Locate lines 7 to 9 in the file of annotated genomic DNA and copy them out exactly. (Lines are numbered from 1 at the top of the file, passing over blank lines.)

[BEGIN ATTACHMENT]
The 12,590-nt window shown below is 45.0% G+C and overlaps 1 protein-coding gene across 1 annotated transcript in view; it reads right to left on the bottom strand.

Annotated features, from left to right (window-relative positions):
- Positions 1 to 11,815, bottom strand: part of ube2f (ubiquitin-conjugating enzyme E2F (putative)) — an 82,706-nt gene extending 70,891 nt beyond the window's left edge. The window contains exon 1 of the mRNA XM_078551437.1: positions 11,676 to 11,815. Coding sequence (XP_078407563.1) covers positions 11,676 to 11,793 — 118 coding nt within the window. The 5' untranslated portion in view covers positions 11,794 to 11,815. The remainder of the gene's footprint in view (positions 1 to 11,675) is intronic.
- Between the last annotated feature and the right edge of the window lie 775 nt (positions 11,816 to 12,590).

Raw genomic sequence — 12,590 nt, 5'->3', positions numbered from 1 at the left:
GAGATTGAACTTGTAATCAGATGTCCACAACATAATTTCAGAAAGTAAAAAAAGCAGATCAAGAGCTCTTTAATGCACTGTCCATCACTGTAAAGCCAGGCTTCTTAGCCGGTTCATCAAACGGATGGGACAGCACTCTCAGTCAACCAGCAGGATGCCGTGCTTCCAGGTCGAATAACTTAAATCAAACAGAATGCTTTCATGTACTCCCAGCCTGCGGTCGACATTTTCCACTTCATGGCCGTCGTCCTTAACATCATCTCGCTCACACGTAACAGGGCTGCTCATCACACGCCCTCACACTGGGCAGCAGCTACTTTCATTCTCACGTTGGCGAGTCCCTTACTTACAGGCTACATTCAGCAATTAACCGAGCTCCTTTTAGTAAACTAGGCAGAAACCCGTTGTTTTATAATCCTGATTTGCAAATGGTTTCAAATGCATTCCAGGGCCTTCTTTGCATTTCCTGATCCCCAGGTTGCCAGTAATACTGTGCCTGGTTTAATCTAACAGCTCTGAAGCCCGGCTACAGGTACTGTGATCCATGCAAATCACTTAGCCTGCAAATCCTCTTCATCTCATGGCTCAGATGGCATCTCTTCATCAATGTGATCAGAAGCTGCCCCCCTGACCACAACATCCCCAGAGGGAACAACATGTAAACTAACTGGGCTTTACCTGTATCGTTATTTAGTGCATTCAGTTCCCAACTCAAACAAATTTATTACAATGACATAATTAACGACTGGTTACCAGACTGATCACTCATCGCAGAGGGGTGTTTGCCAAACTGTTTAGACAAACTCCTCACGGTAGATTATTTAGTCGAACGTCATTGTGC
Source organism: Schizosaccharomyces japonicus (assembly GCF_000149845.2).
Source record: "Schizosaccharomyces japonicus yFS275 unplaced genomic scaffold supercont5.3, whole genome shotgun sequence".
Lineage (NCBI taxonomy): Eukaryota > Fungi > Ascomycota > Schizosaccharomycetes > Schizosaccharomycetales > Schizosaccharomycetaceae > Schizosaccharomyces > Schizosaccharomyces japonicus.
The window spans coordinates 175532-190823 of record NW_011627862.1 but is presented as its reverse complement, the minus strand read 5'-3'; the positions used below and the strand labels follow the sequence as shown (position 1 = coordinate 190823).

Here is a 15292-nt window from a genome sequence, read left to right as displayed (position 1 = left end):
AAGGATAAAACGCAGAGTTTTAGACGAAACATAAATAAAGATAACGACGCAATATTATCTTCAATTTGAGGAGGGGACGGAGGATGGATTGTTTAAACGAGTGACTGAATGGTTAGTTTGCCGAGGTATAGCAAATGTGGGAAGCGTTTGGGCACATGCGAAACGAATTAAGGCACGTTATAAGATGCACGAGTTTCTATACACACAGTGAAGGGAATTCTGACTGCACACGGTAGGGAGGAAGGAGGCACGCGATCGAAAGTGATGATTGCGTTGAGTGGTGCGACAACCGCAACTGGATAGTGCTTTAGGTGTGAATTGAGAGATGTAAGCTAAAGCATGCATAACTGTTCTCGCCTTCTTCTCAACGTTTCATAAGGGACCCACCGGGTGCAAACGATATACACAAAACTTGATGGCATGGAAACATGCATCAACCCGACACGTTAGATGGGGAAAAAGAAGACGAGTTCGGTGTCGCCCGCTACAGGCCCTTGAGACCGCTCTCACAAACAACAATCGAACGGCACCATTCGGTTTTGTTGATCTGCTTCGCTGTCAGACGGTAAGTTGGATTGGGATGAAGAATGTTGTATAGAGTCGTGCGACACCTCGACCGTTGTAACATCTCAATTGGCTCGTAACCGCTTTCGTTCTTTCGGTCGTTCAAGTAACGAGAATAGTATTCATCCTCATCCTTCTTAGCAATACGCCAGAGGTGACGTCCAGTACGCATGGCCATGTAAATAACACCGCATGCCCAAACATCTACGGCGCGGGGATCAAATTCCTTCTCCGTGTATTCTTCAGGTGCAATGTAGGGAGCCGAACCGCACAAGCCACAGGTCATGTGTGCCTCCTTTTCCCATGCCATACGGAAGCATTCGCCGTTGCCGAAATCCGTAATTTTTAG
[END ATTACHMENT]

Source organism: Schizosaccharomyces japonicus (assembly GCF_000149845.2).
Source record: "Schizosaccharomyces japonicus yFS275 unplaced genomic scaffold supercont5.3, whole genome shotgun sequence".
Lineage (NCBI taxonomy): Eukaryota > Fungi > Ascomycota > Schizosaccharomycetes > Schizosaccharomycetales > Schizosaccharomycetaceae > Schizosaccharomyces > Schizosaccharomyces japonicus.